New (old) home with vineyard owner

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SandiaSlice

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Corrales, NM
Hi,
My name is Sean Coston. sure am glad I happened upon this website as it seems to be a nice community with a lot of aggregate knowledge and experience.
My friend Jess and I just bought a home in Corrales, NM that has a small vineyard on site. According to the seller of the home, there are 4 old Chardonnay vines and most of the rest of the vines are Cabernet Sauvignon. I don't know if they are on grafted root-stock, but they are reportedly productive and appear to have grown well in upper Corrales' sandy soil. A neighbor I just met tells me they can be very productive if well cared for (he's been in the neighborhood for 15 years). Then at the far end of the vineyard, there are supposedly 3 ZinfandeI vines that "have never really done well." There is a lot of empty space in the vineyard, and I plan on populating the empty areas with new vines this spring. Corrales and Bernalillo communities along the Rio Grande have a long history of wine making, but not all grapes do well here. For the new vines, I've chosen half Chamboursin and half Errante Noir. I have a friend who grows Chamboursin grapes a few miles north and on property a little more fertile and closer to the river, he also has Baco Noir, which apparently NEED the more fertile soil... He makes very good and complex red wine, and I'm hoping the Chamboursin take well at my site. The Errante Noir decision was based on some research I did online about growing in sandy southwest soils in high hot areas (all characteristics of my vineyard), and I'm hoping it's a good decision as well.

The previous homeowner made wine in his garage. I'm building a workshop and digging a small cantina basement area for winemaking - to store carboys, barrels, vats, tanks, etc. I'm hoping the cantina will help me to control temperature and humidity better than in a garage. The vineyard area is only about 4 tenths of an acre. The cantina basement area I'm planning is only 15 x 20ft.
I guess what I'd like to hear from the group here is what things should I be thinking about when designing the cantina, and any considerations for the new vines going into the ground? Pointing to specific posts here and other resources would be helpful.

For the Cantina: For such a small vineyard, Is that too large or is it too small? I'm planning on incorporating a mini-split into the cantina in case the temperature does not control itself... It can get fairly hot here in summer. I'm going to put a drain in the floor and have a sewer pump to get drainage up to a french drain at 18" below ground level away from the building (we have septic systems, no sewer lines, and the home's septic field is on the other side of the property).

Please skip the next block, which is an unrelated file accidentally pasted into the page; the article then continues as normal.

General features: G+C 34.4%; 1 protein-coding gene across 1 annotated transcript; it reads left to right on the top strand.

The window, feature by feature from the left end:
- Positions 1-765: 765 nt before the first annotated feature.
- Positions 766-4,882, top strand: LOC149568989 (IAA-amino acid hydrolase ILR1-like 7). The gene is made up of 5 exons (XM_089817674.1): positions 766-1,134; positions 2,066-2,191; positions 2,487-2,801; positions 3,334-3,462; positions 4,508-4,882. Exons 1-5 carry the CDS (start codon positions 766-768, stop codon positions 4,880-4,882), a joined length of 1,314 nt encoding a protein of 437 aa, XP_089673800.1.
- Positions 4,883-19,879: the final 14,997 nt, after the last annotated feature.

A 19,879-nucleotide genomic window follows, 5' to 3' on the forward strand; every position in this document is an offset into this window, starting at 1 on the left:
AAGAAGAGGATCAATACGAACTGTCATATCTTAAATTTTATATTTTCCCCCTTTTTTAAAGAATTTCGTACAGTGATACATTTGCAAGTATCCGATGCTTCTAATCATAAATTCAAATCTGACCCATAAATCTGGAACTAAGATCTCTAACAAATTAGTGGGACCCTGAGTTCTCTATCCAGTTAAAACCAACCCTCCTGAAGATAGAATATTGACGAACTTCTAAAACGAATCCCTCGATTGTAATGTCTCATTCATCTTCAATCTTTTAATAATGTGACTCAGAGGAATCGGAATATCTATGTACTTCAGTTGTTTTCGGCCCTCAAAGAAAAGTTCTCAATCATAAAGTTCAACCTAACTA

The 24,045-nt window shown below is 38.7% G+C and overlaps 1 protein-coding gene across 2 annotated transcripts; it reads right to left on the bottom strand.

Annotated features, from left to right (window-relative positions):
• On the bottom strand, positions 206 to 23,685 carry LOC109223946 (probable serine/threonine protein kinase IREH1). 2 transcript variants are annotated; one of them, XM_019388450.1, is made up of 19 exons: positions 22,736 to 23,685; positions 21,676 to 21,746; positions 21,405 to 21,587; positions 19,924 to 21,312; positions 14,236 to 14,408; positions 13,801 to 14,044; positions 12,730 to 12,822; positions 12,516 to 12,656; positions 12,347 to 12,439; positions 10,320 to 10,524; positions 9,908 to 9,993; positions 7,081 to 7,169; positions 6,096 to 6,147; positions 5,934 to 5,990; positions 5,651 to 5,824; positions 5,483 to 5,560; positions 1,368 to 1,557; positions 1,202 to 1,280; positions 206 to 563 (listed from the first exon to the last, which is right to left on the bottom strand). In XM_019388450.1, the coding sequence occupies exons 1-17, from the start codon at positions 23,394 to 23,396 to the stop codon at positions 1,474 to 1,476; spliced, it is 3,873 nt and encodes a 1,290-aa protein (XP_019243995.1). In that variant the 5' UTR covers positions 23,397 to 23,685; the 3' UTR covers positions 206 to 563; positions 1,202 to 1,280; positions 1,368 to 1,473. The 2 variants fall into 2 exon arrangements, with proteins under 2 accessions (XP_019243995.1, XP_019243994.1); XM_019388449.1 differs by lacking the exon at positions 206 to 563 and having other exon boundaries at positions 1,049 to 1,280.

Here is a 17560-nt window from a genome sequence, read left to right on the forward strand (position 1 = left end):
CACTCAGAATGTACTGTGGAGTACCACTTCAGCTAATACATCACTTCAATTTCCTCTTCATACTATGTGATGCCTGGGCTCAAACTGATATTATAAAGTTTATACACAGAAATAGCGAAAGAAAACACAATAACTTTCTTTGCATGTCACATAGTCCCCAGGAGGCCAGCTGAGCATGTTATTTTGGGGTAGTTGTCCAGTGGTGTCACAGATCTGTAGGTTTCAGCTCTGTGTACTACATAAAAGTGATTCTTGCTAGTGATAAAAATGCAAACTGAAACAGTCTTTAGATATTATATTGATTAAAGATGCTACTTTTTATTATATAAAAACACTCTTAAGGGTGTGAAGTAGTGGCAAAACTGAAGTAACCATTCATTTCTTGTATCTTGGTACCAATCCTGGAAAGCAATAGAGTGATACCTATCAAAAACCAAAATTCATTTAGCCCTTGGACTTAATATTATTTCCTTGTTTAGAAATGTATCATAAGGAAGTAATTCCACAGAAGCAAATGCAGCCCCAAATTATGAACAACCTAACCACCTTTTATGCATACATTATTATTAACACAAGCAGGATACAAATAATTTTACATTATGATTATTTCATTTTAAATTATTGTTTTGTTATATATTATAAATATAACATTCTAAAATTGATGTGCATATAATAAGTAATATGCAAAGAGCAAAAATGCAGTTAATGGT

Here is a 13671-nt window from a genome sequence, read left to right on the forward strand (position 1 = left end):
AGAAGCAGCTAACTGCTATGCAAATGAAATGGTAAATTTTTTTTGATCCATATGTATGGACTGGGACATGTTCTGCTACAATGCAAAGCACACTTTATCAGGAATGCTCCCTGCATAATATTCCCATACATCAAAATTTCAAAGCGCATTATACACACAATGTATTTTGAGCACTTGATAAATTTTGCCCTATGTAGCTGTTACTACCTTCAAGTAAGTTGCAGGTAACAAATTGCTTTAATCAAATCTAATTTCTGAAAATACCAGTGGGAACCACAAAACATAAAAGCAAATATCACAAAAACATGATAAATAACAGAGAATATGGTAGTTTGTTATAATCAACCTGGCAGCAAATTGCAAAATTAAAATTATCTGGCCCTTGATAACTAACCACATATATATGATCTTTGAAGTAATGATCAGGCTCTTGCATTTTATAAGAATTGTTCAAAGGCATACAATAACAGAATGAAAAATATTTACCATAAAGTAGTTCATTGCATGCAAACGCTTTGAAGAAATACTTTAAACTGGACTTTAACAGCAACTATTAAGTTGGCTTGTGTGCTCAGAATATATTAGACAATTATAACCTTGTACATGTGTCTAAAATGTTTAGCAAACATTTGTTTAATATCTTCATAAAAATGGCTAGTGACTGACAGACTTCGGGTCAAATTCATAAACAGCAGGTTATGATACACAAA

For the new vines: Is it ok to "mix" planting grapes in a row or in areas of the vineyard as long as I keep track of what is what? When I plant the new vines, should I modify the soil with compost or anything (The vines already in the vineyard look like they'e grown really well here despite very sandy soil with little loamy character)?

I am attaching some pictures of the vineyard and some concept images for my workshop/cantina/studio...

Happy to join this community. Hoping to gain a lot of knowledge, and eventually, to be able to contribute with experience... Right now I'm a super noob... Never made wine before, but looking forward to the adventure.

Sean

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Welcome. I’m not sure what kind of yield you can expect in NM, but with our short seasons in WI we can still get 15lbs per vine on mature vines… that’s roughly a gallon of wine each!

I think the space is fine. There are certainly folks here who make more with less space. What you need to consider is how you are going to move all that must/wine/equipment into and out of a basement. I’m building a basement winery right now. I made the stairs 5 feet wide and I’ll build a lift (think chair lift) along one side that can handle full brute fermenters. Your other option is an elevator or dumb waiter type setup.

If you invest in some rolling carts and a vacuum transfer system you can really minimize the heavy lifting.
 
Welcome to WMT! What a wonderful adventure! Looking forward to hearing your progress~ and ask away when you have a question, there are lots of friendly folks here with a ton of experience.
 
Welcome to WMT. You should (if you have not already) hook up with the New Mexico Vine and Wine Society MRG (Middle Rio Grande) Chapter.

https://mrg.nmvineandwine.org/